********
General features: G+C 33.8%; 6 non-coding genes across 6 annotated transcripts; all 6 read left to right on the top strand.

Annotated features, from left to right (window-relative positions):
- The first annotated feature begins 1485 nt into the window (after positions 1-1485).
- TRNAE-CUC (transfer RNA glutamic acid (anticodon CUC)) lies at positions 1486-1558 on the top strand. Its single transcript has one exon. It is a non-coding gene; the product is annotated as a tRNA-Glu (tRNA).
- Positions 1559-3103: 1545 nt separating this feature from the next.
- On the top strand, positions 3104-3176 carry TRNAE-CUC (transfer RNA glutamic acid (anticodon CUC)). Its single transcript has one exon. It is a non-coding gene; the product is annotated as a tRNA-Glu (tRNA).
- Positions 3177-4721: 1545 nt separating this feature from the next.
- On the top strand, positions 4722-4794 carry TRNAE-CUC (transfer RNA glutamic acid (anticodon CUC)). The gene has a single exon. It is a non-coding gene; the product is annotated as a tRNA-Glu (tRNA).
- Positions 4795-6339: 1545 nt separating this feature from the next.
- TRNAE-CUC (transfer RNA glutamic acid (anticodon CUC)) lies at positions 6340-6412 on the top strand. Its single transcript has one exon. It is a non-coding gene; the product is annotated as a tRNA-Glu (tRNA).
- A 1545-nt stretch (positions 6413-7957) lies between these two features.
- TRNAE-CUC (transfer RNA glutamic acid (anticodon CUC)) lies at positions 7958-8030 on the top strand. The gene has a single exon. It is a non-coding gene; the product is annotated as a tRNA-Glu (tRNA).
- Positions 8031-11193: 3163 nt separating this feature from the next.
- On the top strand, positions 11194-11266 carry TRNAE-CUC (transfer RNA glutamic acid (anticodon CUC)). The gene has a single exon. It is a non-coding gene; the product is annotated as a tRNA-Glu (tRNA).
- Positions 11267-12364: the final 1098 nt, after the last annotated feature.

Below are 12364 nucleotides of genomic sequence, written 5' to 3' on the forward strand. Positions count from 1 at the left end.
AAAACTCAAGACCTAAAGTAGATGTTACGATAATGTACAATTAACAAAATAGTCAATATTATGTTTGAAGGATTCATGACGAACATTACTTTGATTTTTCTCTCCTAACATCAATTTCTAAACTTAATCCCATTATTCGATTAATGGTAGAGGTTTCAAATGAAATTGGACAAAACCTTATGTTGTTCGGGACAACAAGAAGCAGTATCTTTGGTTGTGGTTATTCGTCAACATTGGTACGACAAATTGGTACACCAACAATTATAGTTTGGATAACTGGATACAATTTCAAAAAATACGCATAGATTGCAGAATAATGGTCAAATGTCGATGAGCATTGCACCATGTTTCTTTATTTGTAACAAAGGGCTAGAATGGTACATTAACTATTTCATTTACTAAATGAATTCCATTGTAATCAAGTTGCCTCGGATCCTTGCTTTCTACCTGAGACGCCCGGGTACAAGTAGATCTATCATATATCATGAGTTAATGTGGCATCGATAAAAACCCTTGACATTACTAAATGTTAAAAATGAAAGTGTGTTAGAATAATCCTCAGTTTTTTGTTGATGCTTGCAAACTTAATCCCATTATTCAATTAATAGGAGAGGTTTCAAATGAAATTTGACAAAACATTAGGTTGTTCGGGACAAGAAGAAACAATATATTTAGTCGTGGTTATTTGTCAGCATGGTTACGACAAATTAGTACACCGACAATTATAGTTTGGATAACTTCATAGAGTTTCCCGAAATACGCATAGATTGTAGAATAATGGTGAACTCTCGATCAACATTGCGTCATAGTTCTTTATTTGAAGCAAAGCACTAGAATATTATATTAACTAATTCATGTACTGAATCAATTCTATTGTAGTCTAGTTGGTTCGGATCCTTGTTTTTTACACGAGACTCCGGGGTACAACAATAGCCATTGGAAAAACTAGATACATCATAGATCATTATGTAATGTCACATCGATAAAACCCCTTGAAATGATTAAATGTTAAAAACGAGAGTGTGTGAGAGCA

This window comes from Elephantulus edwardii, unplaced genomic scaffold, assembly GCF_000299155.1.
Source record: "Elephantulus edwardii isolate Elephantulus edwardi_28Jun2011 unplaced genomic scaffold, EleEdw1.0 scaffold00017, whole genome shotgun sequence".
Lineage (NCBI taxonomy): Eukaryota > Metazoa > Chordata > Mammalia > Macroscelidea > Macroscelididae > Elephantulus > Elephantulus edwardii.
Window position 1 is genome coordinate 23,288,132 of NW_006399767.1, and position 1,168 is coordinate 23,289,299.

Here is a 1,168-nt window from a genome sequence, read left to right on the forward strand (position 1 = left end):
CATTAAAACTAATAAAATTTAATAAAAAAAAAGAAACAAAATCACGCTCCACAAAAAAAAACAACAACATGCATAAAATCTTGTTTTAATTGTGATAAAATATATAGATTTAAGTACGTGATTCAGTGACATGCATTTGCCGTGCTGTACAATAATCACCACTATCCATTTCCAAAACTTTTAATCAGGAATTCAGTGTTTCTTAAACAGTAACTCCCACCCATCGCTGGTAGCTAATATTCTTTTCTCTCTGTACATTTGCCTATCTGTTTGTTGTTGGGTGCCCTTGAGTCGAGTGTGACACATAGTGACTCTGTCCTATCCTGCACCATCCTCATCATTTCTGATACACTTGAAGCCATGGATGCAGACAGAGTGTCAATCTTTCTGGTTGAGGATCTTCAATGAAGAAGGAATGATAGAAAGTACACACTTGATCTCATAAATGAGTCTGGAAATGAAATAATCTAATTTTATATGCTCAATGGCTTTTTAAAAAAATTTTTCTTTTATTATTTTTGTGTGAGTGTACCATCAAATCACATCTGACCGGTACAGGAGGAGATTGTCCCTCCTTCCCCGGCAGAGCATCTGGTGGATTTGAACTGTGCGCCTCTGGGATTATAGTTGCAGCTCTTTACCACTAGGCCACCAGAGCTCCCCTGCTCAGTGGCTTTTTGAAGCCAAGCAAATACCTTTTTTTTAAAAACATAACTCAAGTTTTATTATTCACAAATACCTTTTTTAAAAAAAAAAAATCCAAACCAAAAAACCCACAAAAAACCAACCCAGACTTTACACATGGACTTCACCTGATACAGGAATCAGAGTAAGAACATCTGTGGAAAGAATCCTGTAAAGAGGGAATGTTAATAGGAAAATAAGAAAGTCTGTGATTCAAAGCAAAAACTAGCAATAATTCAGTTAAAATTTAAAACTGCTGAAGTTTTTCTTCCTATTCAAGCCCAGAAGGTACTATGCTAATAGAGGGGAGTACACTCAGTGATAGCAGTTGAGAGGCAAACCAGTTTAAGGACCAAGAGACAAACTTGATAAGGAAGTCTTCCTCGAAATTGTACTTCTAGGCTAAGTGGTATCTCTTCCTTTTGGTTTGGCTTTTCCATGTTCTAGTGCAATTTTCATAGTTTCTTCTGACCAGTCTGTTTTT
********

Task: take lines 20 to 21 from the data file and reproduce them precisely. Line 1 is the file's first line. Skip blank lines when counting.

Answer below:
Lineage (NCBI taxonomy): Eukaryota > Metazoa > Chordata > Mammalia > Macroscelidea > Macroscelididae > Elephantulus > Elephantulus edwardii.
Window position 1 is genome coordinate 23,288,132 of NW_006399767.1, and position 1,168 is coordinate 23,289,299.